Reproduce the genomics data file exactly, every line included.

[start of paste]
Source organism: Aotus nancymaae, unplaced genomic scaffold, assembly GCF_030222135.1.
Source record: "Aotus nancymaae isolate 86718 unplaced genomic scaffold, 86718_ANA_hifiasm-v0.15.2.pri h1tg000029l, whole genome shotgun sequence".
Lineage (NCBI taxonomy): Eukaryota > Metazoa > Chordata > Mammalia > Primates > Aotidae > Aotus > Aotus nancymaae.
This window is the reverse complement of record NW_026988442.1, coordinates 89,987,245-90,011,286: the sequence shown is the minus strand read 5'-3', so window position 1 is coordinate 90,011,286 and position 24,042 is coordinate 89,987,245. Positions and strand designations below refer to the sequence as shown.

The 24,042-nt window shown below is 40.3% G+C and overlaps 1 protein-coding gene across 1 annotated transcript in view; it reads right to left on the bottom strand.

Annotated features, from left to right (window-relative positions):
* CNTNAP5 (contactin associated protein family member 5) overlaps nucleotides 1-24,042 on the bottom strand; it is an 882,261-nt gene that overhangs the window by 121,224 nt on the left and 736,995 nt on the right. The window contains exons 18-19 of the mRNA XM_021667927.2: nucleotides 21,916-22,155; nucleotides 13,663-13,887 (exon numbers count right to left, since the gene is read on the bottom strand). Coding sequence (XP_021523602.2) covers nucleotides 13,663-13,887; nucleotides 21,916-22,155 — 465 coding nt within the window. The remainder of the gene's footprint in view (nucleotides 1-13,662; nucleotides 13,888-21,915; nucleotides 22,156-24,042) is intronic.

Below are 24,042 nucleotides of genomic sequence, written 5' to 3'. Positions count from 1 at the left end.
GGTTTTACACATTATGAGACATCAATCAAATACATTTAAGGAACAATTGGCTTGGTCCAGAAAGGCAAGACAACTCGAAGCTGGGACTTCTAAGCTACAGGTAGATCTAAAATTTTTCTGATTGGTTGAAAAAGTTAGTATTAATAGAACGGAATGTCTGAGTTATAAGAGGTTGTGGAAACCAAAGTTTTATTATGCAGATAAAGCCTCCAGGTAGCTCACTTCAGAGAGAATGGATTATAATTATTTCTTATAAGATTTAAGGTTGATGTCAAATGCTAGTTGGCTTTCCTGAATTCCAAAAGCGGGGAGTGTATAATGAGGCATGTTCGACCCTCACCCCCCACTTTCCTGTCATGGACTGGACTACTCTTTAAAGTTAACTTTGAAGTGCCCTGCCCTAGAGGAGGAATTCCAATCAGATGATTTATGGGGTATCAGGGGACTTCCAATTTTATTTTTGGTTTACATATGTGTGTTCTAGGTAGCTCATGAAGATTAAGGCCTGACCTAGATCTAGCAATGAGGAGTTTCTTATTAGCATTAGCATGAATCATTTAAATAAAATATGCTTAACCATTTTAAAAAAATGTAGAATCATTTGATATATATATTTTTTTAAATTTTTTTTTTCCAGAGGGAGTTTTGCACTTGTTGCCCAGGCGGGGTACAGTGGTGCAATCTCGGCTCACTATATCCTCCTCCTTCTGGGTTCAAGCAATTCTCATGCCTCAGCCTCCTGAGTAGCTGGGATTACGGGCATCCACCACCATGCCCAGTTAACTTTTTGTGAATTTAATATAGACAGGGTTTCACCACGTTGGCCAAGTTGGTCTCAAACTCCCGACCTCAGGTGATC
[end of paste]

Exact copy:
Source organism: Aotus nancymaae, unplaced genomic scaffold, assembly GCF_030222135.1.
Source record: "Aotus nancymaae isolate 86718 unplaced genomic scaffold, 86718_ANA_hifiasm-v0.15.2.pri h1tg000029l, whole genome shotgun sequence".
Lineage (NCBI taxonomy): Eukaryota > Metazoa > Chordata > Mammalia > Primates > Aotidae > Aotus > Aotus nancymaae.
This window is the reverse complement of record NW_026988442.1, coordinates 89,987,245-90,011,286: the sequence shown is the minus strand read 5'-3', so window position 1 is coordinate 90,011,286 and position 24,042 is coordinate 89,987,245. Positions and strand designations below refer to the sequence as shown.

The 24,042-nt window shown below is 40.3% G+C and overlaps 1 protein-coding gene across 1 annotated transcript in view; it reads right to left on the bottom strand.

Annotated features, from left to right (window-relative positions):
* CNTNAP5 (contactin associated protein family member 5) overlaps nucleotides 1-24,042 on the bottom strand; it is an 882,261-nt gene that overhangs the window by 121,224 nt on the left and 736,995 nt on the right. The window contains exons 18-19 of the mRNA XM_021667927.2: nucleotides 21,916-22,155; nucleotides 13,663-13,887 (exon numbers count right to left, since the gene is read on the bottom strand). Coding sequence (XP_021523602.2) covers nucleotides 13,663-13,887; nucleotides 21,916-22,155 — 465 coding nt within the window. The remainder of the gene's footprint in view (nucleotides 1-13,662; nucleotides 13,888-21,915; nucleotides 22,156-24,042) is intronic.

Below are 24,042 nucleotides of genomic sequence, written 5' to 3'. Positions count from 1 at the left end.
GGTTTTACACATTATGAGACATCAATCAAATACATTTAAGGAACAATTGGCTTGGTCCAGAAAGGCAAGACAACTCGAAGCTGGGACTTCTAAGCTACAGGTAGATCTAAAATTTTTCTGATTGGTTGAAAAAGTTAGTATTAATAGAACGGAATGTCTGAGTTATAAGAGGTTGTGGAAACCAAAGTTTTATTATGCAGATAAAGCCTCCAGGTAGCTCACTTCAGAGAGAATGGATTATAATTATTTCTTATAAGATTTAAGGTTGATGTCAAATGCTAGTTGGCTTTCCTGAATTCCAAAAGCGGGGAGTGTATAATGAGGCATGTTCGACCCTCACCCCCCACTTTCCTGTCATGGACTGGACTACTCTTTAAAGTTAACTTTGAAGTGCCCTGCCCTAGAGGAGGAATTCCAATCAGATGATTTATGGGGTATCAGGGGACTTCCAATTTTATTTTTGGTTTACATATGTGTGTTCTAGGTAGCTCATGAAGATTAAGGCCTGACCTAGATCTAGCAATGAGGAGTTTCTTATTAGCATTAGCATGAATCATTTAAATAAAATATGCTTAACCATTTTAAAAAAATGTAGAATCATTTGATATATATATTTTTTTAAATTTTTTTTTTCCAGAGGGAGTTTTGCACTTGTTGCCCAGGCGGGGTACAGTGGTGCAATCTCGGCTCACTATATCCTCCTCCTTCTGGGTTCAAGCAATTCTCATGCCTCAGCCTCCTGAGTAGCTGGGATTACGGGCATCCACCACCATGCCCAGTTAACTTTTTGTGAATTTAATATAGACAGGGTTTCACCACGTTGGCCAAGTTGGTCTCAAACTCCCGACCTCAGGTGATC